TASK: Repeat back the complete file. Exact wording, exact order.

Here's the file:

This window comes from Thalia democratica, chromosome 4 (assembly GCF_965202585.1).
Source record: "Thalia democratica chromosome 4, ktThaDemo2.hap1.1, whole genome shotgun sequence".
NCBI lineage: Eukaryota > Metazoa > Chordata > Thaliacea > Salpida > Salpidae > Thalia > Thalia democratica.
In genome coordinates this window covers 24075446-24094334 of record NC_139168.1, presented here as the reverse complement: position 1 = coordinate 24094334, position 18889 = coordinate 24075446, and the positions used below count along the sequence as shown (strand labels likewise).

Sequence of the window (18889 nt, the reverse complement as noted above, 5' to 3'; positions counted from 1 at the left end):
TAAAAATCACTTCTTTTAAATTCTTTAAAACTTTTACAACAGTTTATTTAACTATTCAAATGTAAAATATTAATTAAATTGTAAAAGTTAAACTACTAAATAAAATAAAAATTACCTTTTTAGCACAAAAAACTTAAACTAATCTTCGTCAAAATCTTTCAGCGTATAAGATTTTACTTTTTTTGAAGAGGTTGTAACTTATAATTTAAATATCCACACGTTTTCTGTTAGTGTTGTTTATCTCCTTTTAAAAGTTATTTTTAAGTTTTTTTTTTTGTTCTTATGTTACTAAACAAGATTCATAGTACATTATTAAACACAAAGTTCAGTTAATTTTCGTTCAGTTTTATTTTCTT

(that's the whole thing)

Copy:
This window comes from Thalia democratica, chromosome 4 (assembly GCF_965202585.1).
Source record: "Thalia democratica chromosome 4, ktThaDemo2.hap1.1, whole genome shotgun sequence".
NCBI lineage: Eukaryota > Metazoa > Chordata > Thaliacea > Salpida > Salpidae > Thalia > Thalia democratica.
In genome coordinates this window covers 24075446-24094334 of record NC_139168.1, presented here as the reverse complement: position 1 = coordinate 24094334, position 18889 = coordinate 24075446, and the positions used below count along the sequence as shown (strand labels likewise).

Sequence of the window (18889 nt, the reverse complement as noted above, 5' to 3'; positions counted from 1 at the left end):
TAAAAATCACTTCTTTTAAATTCTTTAAAACTTTTACAACAGTTTATTTAACTATTCAAATGTAAAATATTAATTAAATTGTAAAAGTTAAACTACTAAATAAAATAAAAATTACCTTTTTAGCACAAAAAACTTAAACTAATCTTCGTCAAAATCTTTCAGCGTATAAGATTTTACTTTTTTTGAAGAGGTTGTAACTTATAATTTAAATATCCACACGTTTTCTGTTAGTGTTGTTTATCTCCTTTTAAAAGTTATTTTTAAGTTTTTTTTTTTGTTCTTATGTTACTAAACAAGATTCATAGTACATTATTAAACACAAAGTTCAGTTAATTTTCGTTCAGTTTTATTTTCTT